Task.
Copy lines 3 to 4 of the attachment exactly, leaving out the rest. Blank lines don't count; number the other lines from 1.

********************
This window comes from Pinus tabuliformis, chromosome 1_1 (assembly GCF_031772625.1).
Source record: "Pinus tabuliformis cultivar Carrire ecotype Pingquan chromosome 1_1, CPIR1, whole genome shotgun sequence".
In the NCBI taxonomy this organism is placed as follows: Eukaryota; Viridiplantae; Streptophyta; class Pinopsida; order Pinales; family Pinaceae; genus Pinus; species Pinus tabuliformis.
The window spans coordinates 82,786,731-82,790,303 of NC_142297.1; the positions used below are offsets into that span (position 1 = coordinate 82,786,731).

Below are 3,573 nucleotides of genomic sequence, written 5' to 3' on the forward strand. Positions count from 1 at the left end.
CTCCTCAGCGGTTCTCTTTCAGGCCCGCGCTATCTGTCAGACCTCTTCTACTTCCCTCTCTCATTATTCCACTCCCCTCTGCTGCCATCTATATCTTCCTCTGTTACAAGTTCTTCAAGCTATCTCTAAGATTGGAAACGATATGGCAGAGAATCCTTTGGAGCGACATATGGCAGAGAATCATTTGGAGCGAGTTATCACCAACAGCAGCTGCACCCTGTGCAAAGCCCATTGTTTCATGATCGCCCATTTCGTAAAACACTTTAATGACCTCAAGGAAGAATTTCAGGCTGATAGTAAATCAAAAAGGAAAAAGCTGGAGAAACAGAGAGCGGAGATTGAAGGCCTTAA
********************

In the NCBI taxonomy this organism is placed as follows: Eukaryota; Viridiplantae; Streptophyta; class Pinopsida; order Pinales; family Pinaceae; genus Pinus; species Pinus tabuliformis.
The window spans coordinates 82,786,731-82,790,303 of NC_142297.1; the positions used below are offsets into that span (position 1 = coordinate 82,786,731).